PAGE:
The Justice Department website additionally said that a first time offender convicted of transporting the lewd material in “interstate or foreign commerce under 18 U.S.C. § 2252, faces fines and a statutory minimum of 5 years to 20 years maximum in prison.”

In a statement to Buzzfeed, Twitter denied the charges but did not say how many employees have access to the material.

“We do not proactively review DMs. Period,” a company spokesperson said. “A limited number of employees have access to such information, for legitimate work purposes, and we enforce strict access protocols for those employees.”

A former senior employee said the charges made in Monday’s video were “technically accurate to a degree, but exaggerated for effect by drunk idiots.”

“We deplore the deceptive and underhanded tactics by which this footage was obtained and selectively edited to fit a pre-determined narrative,” Twitter said in response to earlier videos published by Project Veritas. “Twitter is committed to enforcing our rules without bias and empowering every voice on our platform, in accordance with the Twitter Rules.”

O’Keefe responded to Twitter by asking:

O’Keefe added:

If Twitter is stating that it isn’t hundreds of people who have direct access to private messages, just how many people do? How many people constitute “a limited number of employees?” And just what are the “strict access protocols” Twitter allegedly enforces on their employees?

Regarding Twitter not proactively reviewing DMs, the cavalier attitude of multiple employees, combined with access to the messages and political or advertising motivations, suggests otherwise.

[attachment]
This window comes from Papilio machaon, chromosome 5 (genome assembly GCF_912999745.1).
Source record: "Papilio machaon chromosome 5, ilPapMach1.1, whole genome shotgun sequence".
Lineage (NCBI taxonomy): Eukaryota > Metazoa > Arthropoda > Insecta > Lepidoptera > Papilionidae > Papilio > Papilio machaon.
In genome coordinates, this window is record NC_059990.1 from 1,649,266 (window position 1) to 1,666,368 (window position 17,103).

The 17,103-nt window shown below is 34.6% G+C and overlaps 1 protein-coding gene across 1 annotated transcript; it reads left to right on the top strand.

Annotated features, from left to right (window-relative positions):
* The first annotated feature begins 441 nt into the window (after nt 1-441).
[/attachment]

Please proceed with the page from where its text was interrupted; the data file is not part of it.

He also posted a series of questions, including: “Since Twitter states that hundreds of employees do not have direct access to DMs, just how many employees and contractors have this level of access?”

Good question. It’s also not the first time users of the site have suggested the videos recently published by Project Veritas unintentionally revealed possible criminal activity by Twitter employees.

As we reported last Thursday, David Rosler, maker of the faith-based 3D movie “Orbiter,” told the Conservative Firing Line that he believes employees may have violated 18 U.S. Code § 241 – Conspiracy against rights.

Perhaps it’s time for authorities to investigate the situation and take the necessary action — before the evidence gets dropped in the “bit bucket.”

Moreover, it’s time for Congress to step up to the plate and take measures to stop the abuse many users have suffered at the hands of out-of-control social media companies.

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Banned: How Facebook enables militant Islamic jihad
Banned: How Facebook enables militant Islamic jihad – Source: Author (used with permission)